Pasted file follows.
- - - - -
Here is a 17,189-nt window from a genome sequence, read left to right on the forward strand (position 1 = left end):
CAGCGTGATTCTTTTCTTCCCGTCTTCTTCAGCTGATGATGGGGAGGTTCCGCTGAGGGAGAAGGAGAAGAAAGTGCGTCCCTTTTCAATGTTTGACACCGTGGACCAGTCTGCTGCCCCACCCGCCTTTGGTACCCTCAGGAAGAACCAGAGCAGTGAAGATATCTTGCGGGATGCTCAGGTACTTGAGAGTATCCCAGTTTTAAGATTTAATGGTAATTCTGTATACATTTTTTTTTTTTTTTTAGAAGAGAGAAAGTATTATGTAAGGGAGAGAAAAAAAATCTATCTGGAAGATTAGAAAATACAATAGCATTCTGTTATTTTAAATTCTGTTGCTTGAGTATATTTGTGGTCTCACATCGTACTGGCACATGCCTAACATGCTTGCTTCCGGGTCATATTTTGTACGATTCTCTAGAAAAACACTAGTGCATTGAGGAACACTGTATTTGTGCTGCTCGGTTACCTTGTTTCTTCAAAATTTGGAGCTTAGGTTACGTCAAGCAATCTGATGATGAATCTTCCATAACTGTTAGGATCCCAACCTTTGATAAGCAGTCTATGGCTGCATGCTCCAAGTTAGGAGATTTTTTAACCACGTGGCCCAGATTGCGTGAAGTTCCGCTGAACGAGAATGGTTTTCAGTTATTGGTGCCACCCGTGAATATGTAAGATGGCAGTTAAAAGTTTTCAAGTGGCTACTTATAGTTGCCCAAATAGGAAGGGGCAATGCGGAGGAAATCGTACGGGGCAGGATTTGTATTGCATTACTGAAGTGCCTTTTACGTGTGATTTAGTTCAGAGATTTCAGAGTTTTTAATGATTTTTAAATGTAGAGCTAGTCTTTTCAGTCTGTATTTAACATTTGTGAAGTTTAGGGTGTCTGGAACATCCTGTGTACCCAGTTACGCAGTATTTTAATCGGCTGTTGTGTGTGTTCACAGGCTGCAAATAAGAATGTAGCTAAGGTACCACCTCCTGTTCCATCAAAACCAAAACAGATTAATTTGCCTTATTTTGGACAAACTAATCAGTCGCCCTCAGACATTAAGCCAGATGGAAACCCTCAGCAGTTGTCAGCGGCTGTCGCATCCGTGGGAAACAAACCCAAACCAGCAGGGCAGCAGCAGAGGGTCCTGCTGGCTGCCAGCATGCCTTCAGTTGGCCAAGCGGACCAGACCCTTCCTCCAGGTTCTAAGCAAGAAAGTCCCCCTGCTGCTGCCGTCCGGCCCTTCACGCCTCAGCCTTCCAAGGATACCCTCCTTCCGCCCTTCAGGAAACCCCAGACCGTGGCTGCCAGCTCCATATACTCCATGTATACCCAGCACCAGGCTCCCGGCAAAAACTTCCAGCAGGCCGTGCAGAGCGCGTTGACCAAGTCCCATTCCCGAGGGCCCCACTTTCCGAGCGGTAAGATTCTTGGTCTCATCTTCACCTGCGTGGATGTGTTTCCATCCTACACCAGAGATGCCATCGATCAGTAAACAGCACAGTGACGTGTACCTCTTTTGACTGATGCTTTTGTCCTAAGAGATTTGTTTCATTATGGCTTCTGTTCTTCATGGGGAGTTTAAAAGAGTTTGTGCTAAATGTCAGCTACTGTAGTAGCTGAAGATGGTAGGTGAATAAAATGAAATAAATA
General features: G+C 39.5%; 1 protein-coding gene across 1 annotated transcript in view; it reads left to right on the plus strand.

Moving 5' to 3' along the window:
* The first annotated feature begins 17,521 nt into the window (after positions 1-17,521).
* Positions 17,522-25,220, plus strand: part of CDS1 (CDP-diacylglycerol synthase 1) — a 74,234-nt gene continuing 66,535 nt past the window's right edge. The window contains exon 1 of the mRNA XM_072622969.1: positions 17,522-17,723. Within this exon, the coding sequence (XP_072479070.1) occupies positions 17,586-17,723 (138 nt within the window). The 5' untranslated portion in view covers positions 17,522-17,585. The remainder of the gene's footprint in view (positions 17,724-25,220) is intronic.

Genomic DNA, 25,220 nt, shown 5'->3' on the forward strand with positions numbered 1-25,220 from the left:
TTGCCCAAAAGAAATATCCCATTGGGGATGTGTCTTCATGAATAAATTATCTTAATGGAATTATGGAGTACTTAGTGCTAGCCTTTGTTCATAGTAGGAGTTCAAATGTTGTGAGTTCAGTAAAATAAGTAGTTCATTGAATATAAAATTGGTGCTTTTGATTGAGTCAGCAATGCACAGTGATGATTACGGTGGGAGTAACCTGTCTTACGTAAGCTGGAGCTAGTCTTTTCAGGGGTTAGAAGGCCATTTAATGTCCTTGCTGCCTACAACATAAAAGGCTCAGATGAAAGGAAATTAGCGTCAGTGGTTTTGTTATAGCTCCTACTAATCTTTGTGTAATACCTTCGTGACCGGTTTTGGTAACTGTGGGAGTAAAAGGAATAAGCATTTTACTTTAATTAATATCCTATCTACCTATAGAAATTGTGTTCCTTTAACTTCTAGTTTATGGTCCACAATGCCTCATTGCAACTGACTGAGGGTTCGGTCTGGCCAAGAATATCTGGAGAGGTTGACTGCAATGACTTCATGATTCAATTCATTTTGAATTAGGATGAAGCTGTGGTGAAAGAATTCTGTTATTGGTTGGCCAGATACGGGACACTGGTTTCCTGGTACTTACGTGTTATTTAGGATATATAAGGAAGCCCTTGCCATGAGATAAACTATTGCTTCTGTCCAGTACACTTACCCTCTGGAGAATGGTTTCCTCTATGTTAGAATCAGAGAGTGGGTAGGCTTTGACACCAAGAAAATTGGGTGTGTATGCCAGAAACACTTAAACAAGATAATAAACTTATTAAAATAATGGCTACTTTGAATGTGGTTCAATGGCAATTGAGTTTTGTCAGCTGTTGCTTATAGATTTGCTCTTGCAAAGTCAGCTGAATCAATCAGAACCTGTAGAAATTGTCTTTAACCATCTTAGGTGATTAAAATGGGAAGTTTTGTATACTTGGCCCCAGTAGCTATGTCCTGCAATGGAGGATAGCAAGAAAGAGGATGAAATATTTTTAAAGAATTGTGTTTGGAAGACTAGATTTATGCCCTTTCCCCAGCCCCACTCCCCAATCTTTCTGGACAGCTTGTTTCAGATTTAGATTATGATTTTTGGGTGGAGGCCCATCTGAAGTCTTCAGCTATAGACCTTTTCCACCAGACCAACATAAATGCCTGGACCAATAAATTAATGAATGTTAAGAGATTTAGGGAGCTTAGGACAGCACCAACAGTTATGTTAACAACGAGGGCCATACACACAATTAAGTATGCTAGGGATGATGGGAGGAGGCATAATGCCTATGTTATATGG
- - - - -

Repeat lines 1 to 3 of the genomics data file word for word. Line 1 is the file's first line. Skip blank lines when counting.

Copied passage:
Here is a 17,189-nt window from a genome sequence, read left to right on the forward strand (position 1 = left end):
CAGCGTGATTCTTTTCTTCCCGTCTTCTTCAGCTGATGATGGGGAGGTTCCGCTGAGGGAGAAGGAGAAGAAAGTGCGTCCCTTTTCAATGTTTGACACCGTGGACCAGTCTGCTGCCCCACCCGCCTTTGGTACCCTCAGGAAGAACCAGAGCAGTGAAGATATCTTGCGGGATGCTCAGGTACTTGAGAGTATCCCAGTTTTAAGATTTAATGGTAATTCTGTATACATTTTTTTTTTTTTTTTAGAAGAGAGAAAGTATTATGTAAGGGAGAGAAAAAAAATCTATCTGGAAGATTAGAAAATACAATAGCATTCTGTTATTTTAAATTCTGTTGCTTGAGTATATTTGTGGTCTCACATCGTACTGGCACATGCCTAACATGCTTGCTTCCGGGTCATATTTTGTACGATTCTCTAGAAAAACACTAGTGCATTGAGGAACACTGTATTTGTGCTGCTCGGTTACCTTGTTTCTTCAAAATTTGGAGCTTAGGTTACGTCAAGCAATCTGATGATGAATCTTCCATAACTGTTAGGATCCCAACCTTTGATAAGCAGTCTATGGCTGCATGCTCCAAGTTAGGAGATTTTTTAACCACGTGGCCCAGATTGCGTGAAGTTCCGCTGAACGAGAATGGTTTTCAGTTATTGGTGCCACCCGTGAATATGTAAGATGGCAGTTAAAAGTTTTCAAGTGGCTACTTATAGTTGCCCAAATAGGAAGGGGCAATGCGGAGGAAATCGTACGGGGCAGGATTTGTATTGCATTACTGAAGTGCCTTTTACGTGTGATTTAGTTCAGAGATTTCAGAGTTTTTAATGATTTTTAAATGTAGAGCTAGTCTTTTCAGTCTGTATTTAACATTTGTGAAGTTTAGGGTGTCTGGAACATCCTGTGTACCCAGTTACGCAGTATTTTAATCGGCTGTTGTGTGTGTTCACAGGCTGCAAATAAGAATGTAGCTAAGGTACCACCTCCTGTTCCATCAAAACCAAAACAGATTAATTTGCCTTATTTTGGACAAACTAATCAGTCGCCCTCAGACATTAAGCCAGATGGAAACCCTCAGCAGTTGTCAGCGGCTGTCGCATCCGTGGGAAACAAACCCAAACCAGCAGGGCAGCAGCAGAGGGTCCTGCTGGCTGCCAGCATGCCTTCAGTTGGCCAAGCGGACCAGACCCTTCCTCCAGGTTCTAAGCAAGAAAGTCCCCCTGCTGCTGCCGTCCGGCCCTTCACGCCTCAGCCTTCCAAGGATACCCTCCTTCCGCCCTTCAGGAAACCCCAGACCGTGGCTGCCAGCTCCATATACTCCATGTATACCCAGCACCAGGCTCCCGGCAAAAACTTCCAGCAGGCCGTGCAGAGCGCGTTGACCAAGTCCCATTCCCGAGGGCCCCACTTTCCGAGCGGTAAGATTCTTGGTCTCATCTTCACCTGCGTGGATGTGTTTCCATCCTACACCAGAGATGCCATCGATCAGTAAACAGCACAGTGACGTGTACCTCTTTTGACTGATGCTTTTGTCCTAAGAGATTTGTTTCATTATGGCTTCTGTTCTTCATGGGGAGTTTAAAAGAGTTTGTGCTAAATGTCAGCTACTGTAGTAGCTGAAGATGGTAGGTGAATAAAATGAAATAAATA
General features: G+C 39.5%; 1 protein-coding gene across 1 annotated transcript in view; it reads left to right on the plus strand.